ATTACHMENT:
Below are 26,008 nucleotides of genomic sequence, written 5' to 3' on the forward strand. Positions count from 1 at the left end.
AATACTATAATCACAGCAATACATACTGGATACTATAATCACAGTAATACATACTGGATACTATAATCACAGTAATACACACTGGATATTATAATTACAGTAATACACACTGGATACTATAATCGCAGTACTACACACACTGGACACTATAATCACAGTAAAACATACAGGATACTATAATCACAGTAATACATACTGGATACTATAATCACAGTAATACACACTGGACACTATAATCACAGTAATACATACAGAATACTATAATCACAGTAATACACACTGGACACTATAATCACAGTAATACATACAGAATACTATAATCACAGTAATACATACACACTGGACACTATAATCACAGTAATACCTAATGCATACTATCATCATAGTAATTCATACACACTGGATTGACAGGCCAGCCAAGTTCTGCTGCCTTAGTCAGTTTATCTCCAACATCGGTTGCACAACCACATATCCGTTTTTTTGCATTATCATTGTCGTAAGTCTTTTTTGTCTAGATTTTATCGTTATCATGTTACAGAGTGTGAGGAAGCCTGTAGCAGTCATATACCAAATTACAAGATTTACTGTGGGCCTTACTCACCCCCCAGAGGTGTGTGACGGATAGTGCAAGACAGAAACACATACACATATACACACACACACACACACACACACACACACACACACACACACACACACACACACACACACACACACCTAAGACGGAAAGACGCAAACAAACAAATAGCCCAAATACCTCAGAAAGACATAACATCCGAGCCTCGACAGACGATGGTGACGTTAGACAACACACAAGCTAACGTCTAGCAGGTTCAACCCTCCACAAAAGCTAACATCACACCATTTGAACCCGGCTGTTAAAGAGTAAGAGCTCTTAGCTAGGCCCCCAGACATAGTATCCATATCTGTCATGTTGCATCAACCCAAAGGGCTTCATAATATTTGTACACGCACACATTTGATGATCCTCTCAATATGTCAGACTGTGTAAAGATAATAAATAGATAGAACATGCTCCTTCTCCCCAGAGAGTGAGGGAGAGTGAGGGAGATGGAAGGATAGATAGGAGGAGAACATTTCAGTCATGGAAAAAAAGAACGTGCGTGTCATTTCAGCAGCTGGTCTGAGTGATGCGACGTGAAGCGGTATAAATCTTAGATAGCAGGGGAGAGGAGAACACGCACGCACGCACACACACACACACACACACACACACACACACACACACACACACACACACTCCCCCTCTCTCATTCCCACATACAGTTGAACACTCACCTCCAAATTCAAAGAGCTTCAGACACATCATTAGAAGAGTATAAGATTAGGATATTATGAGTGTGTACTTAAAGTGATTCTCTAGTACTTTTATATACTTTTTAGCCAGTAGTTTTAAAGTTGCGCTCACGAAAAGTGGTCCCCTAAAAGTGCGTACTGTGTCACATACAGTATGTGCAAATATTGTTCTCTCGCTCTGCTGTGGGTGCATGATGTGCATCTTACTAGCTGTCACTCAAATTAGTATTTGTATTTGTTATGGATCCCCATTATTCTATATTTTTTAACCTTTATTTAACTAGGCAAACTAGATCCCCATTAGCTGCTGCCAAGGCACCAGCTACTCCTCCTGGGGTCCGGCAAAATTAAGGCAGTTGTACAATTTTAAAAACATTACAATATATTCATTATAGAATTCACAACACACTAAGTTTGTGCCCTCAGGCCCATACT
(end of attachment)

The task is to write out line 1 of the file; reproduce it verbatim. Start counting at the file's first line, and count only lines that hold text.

Below are 26,008 nucleotides of genomic sequence, written 5' to 3' on the forward strand. Positions count from 1 at the left end.